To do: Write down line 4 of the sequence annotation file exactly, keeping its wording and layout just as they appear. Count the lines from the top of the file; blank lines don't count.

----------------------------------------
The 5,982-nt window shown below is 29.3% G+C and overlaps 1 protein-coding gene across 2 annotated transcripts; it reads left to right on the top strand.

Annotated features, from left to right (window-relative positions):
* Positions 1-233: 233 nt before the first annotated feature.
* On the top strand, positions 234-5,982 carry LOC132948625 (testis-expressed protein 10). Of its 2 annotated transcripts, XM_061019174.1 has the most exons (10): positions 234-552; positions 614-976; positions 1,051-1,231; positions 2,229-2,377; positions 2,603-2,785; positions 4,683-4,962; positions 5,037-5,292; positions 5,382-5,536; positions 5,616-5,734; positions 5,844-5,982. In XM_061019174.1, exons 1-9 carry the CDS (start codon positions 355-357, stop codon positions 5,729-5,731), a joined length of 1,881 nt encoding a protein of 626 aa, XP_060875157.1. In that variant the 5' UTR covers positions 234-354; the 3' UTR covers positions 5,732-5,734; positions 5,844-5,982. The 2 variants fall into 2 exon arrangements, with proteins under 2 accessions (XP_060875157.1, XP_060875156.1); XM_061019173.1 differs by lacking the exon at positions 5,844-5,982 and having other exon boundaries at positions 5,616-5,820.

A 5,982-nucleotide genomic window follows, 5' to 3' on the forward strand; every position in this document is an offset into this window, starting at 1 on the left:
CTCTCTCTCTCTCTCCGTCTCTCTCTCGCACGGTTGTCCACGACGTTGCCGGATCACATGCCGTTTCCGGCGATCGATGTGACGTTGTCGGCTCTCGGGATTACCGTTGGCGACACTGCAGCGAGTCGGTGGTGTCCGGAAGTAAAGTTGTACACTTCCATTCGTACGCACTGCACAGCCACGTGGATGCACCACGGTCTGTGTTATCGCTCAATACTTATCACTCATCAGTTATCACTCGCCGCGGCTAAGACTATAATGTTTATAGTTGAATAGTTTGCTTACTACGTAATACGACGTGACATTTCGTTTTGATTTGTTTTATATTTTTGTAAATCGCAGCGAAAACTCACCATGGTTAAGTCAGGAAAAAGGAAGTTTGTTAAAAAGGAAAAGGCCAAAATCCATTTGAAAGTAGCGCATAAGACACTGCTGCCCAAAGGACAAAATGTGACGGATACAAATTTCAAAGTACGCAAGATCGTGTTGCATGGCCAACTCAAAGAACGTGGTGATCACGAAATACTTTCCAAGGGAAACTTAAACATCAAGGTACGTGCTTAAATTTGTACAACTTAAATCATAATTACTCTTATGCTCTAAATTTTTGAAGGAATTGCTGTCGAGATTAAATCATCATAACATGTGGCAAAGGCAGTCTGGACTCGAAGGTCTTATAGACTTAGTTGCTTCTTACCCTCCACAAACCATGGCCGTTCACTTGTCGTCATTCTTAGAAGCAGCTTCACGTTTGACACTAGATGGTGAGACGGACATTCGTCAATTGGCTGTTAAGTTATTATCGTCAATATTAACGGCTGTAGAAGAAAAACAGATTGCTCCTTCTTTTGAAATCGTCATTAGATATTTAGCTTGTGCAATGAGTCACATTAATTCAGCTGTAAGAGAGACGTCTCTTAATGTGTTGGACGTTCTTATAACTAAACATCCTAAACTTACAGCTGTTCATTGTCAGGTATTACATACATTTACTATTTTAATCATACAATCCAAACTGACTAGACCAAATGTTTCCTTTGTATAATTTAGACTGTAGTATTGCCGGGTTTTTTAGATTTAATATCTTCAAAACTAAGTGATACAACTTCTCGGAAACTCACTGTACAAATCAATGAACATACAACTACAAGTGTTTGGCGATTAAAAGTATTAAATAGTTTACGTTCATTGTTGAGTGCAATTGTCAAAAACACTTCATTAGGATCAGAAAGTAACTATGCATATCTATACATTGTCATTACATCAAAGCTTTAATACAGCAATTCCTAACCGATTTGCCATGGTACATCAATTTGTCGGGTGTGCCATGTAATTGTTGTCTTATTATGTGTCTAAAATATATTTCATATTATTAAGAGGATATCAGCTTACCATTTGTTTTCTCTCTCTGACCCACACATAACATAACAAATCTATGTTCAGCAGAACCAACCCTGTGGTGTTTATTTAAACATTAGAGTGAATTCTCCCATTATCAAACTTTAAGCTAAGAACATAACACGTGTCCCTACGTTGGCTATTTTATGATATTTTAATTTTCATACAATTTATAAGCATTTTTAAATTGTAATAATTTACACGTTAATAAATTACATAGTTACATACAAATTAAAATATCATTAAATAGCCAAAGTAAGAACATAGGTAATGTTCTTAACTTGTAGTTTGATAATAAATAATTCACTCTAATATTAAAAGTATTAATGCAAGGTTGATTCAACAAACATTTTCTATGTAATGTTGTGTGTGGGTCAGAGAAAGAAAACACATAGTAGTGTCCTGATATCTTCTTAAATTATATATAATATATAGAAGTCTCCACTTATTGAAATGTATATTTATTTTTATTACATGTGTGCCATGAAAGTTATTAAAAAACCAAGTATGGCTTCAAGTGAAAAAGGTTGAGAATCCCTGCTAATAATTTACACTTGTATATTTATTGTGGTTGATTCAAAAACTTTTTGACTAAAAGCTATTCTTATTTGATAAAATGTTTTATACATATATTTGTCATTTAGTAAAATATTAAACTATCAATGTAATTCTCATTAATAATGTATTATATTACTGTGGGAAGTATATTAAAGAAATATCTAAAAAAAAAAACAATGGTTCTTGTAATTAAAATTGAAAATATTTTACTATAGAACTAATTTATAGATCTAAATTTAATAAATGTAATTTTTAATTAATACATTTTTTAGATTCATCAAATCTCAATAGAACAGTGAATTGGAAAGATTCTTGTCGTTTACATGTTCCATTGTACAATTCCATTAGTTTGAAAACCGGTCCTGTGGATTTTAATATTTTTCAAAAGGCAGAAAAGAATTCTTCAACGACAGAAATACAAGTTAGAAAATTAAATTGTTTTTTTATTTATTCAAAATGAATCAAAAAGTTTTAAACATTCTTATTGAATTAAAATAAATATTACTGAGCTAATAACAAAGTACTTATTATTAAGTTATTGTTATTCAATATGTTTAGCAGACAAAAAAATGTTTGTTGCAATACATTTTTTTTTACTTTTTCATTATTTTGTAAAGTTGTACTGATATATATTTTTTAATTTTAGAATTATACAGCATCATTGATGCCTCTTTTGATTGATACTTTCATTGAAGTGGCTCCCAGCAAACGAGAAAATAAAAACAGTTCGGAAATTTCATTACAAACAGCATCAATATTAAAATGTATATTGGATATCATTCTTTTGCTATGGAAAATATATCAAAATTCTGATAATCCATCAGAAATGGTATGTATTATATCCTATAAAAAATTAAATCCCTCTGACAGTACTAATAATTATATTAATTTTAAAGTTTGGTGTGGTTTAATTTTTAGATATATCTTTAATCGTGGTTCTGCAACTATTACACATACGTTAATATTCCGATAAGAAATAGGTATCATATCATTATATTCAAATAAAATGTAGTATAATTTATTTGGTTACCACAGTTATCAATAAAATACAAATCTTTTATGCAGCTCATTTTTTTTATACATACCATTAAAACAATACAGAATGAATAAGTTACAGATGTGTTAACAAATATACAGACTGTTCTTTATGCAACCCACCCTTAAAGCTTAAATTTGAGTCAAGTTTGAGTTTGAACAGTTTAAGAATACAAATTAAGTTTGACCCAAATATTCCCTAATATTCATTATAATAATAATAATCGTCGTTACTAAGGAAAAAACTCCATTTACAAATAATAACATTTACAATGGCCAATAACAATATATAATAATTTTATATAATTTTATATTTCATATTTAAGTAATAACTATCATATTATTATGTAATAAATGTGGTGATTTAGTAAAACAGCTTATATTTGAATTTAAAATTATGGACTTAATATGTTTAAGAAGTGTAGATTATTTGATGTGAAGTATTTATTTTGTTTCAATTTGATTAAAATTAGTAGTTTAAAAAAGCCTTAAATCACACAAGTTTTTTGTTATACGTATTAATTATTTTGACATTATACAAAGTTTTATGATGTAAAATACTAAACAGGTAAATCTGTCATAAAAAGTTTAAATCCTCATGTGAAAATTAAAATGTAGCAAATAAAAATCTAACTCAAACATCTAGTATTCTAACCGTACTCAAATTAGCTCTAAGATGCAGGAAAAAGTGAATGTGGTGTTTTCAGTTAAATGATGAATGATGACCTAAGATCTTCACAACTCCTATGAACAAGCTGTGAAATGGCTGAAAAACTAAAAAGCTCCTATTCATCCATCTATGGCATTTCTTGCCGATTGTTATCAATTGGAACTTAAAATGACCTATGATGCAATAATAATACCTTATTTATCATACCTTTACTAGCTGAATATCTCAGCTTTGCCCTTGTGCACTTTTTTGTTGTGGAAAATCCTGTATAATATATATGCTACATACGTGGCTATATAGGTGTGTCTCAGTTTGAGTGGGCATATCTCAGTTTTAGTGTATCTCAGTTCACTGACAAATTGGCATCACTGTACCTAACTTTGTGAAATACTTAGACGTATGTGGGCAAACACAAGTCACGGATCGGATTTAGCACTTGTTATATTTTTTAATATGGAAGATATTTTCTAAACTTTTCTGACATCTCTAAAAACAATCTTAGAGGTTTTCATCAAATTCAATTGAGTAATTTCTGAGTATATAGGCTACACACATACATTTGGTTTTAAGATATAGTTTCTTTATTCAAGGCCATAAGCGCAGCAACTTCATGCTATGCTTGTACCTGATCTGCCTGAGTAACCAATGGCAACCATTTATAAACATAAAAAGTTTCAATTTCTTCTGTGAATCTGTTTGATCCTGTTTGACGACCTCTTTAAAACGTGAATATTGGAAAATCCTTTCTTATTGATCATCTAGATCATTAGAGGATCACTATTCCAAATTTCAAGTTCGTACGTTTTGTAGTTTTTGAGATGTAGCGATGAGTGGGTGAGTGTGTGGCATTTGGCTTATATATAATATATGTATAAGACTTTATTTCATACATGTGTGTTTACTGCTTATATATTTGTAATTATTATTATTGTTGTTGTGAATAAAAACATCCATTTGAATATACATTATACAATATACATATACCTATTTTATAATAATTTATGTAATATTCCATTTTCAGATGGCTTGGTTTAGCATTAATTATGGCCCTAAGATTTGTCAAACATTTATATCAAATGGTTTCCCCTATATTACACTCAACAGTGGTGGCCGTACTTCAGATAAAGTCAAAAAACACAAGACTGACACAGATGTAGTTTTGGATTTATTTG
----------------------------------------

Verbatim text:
* On the top strand, positions 234-5,982 carry LOC132948625 (testis-expressed protein 10). Of its 2 annotated transcripts, XM_061019174.1 has the most exons (10): positions 234-552; positions 614-976; positions 1,051-1,231; positions 2,229-2,377; positions 2,603-2,785; positions 4,683-4,962; positions 5,037-5,292; positions 5,382-5,536; positions 5,616-5,734; positions 5,844-5,982. In XM_061019174.1, exons 1-9 carry the CDS (start codon positions 355-357, stop codon positions 5,729-5,731), a joined length of 1,881 nt encoding a protein of 626 aa, XP_060875157.1. In that variant the 5' UTR covers positions 234-354; the 3' UTR covers positions 5,732-5,734; positions 5,844-5,982. The 2 variants fall into 2 exon arrangements, with proteins under 2 accessions (XP_060875157.1, XP_060875156.1); XM_061019173.1 differs by lacking the exon at positions 5,844-5,982 and having other exon boundaries at positions 5,616-5,820.